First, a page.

Journal of Applied Physiology

Improved muscular efficiency displayed as Tour de France champion matures

Edward F. Coyle


This case describes the physiological maturation from ages 21 to 28 yr of the bicyclist who has now become the six-time consecutive Grand Champion of the Tour de France, at ages 27–32 yr. Maximal oxygen uptake (V̇o2 max) in the trained state remained at ∼6 l/min, lean body weight remained at ∼70 kg, and maximal heart rate declined from 207 to 200 beats/min. Blood lactate threshold was typical of competitive cyclists in that it occurred at 76–85% V̇o2 max, yet maximal blood lactate concentration was remarkably low in the trained state. It appears that an 8% improvement in muscular efficiency and thus power production when cycling at a given oxygen uptake (V̇o2) is the characteristic that improved most as this athlete matured from ages 21 to 28 yr. It is noteworthy that at age 25 yr, this champion developed advanced cancer, requiring surgeries and chemotherapy. During the months leading up to each of his Tour de France victories, he reduced body weight and body fat by 4–7 kg (i.e., ∼7%). Therefore, over the 7-yr period, an improvement in muscular efficiency and reduced body fat contributed equally to a remarkable 18% improvement in his steady-state power per kilogram body weight when cycling at a given V̇o2 (e.g., 5 l/min). It is hypothesized that the improved muscular efficiency probably reflects changes in muscle myosin type stimulated from years of training intensely for 3–6 h on most days.

  • maximum oxygen uptake
  • blood lactate concentration

much has been learned about the physiological factors that contribute to endurance performance ability by simply describing the characteristics of elite endurance athletes in sports such as distance running, bicycle racing, and cross-country skiing. The numerous physiological determinants of endurance have been organized into a model that integrates such factors as maximal oxygen uptake (V̇o2 max), the blood lactate threshold, and muscular efficiency, as these have been found to be the most important variables (7, 8, 15, 21). A common approach has been to measure these physiological factors in a given athlete at one point in time during their competitive career and to compare this individual's profile with that of a population of peers (4, 6, 15, 16, 21). Although this approach describes the variations that exist within a population, it does not provide information about the extent to which a given athlete can improve their specific physiological determinants of endurance with years of continued training as the athlete matures and reaches his/her physiological potential. There are remarkably few longitudinal reports documenting the changes in physiological factors that accompany years of continued endurance training at the level performed by elite endurance athletes.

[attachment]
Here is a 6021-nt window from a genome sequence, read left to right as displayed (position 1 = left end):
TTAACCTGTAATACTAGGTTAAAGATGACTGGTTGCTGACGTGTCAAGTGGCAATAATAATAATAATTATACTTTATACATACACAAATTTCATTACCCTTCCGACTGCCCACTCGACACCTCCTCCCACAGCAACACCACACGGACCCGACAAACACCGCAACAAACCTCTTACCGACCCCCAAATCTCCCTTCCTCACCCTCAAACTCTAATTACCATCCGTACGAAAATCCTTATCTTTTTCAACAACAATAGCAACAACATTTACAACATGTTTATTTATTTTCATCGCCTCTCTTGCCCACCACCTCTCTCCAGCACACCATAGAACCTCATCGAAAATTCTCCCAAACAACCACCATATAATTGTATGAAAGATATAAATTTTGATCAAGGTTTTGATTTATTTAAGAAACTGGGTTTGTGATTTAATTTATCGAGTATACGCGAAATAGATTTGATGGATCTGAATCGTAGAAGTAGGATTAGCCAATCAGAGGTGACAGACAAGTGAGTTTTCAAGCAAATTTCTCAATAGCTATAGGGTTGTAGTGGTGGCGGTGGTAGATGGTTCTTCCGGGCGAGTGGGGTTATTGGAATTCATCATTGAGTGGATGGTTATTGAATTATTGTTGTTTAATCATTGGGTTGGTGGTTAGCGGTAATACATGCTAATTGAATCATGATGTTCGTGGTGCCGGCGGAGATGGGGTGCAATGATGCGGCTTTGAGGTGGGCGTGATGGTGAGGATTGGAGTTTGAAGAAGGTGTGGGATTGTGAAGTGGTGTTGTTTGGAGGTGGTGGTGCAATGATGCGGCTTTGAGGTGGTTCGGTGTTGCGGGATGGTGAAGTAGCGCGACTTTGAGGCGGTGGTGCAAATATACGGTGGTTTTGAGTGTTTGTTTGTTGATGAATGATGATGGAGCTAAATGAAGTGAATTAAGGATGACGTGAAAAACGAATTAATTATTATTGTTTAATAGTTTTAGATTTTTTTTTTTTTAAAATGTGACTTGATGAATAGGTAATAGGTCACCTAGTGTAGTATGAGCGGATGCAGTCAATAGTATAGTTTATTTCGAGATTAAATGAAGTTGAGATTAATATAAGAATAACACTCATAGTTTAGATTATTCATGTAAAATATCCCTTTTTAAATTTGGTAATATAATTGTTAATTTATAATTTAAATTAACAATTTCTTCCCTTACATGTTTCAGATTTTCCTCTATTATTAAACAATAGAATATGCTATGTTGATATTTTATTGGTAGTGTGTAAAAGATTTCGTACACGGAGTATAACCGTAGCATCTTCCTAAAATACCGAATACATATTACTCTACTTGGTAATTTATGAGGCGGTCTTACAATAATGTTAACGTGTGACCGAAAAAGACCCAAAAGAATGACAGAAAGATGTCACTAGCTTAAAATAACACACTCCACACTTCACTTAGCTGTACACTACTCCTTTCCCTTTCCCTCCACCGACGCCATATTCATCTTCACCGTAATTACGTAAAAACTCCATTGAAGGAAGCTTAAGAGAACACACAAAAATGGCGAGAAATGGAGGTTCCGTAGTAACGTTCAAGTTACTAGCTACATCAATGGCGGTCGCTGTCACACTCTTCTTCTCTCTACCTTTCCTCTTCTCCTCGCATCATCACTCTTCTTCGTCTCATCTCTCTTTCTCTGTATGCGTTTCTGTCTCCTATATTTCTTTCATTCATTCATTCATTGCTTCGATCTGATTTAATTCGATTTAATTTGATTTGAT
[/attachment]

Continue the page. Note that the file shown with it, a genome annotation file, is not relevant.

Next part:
This case study reports the physiological changes that occur in an individual bicycle racer during a 7-yr period spanning ages 21 to 28 y. Description of this person is noteworthy for two reasons. First, he rose to become a six-time and present Grand Champion of the Tour de France, and thus adaptations relevant to this feat were identified. Remarkably, he accomplished this after developing and receiving treatment for advanced cancer. Therefore, this report is also important because it provides insight, although limited, regarding the recovery of “performance physiology” after successful treatment for advanced cancer. The approach of this study will be to report results from standardized laboratory testing on this individual at five time points corresponding to ages 21.1, 21.5, 22.0, 25.9, and 28.2 yr.


General testing sequence.

On reporting to the laboratory, training, racing, and medical histories were obtained, body weight was measured (±0.1 kg), and the following tests were performed after informed consent was obtained, with procedures approved by the Internal Review Board of The University of Texas at Austin. Mechanical efficiency and the blood lactate threshold (LT) were determined as the subject bicycled a stationary ergometer for 25 min, with work rate increasing progressively every 5 min over a range of 50, 60, 70, 80, and 90% V̇o2 max. After a 10- to 20-min period of active recovery, V̇o2 max when cycling was measured. Thereafter, body composition was determined by hydrostatic weighing and/or analysis of skin-fold thickness (34, 35).

Measurement of V̇o2 max.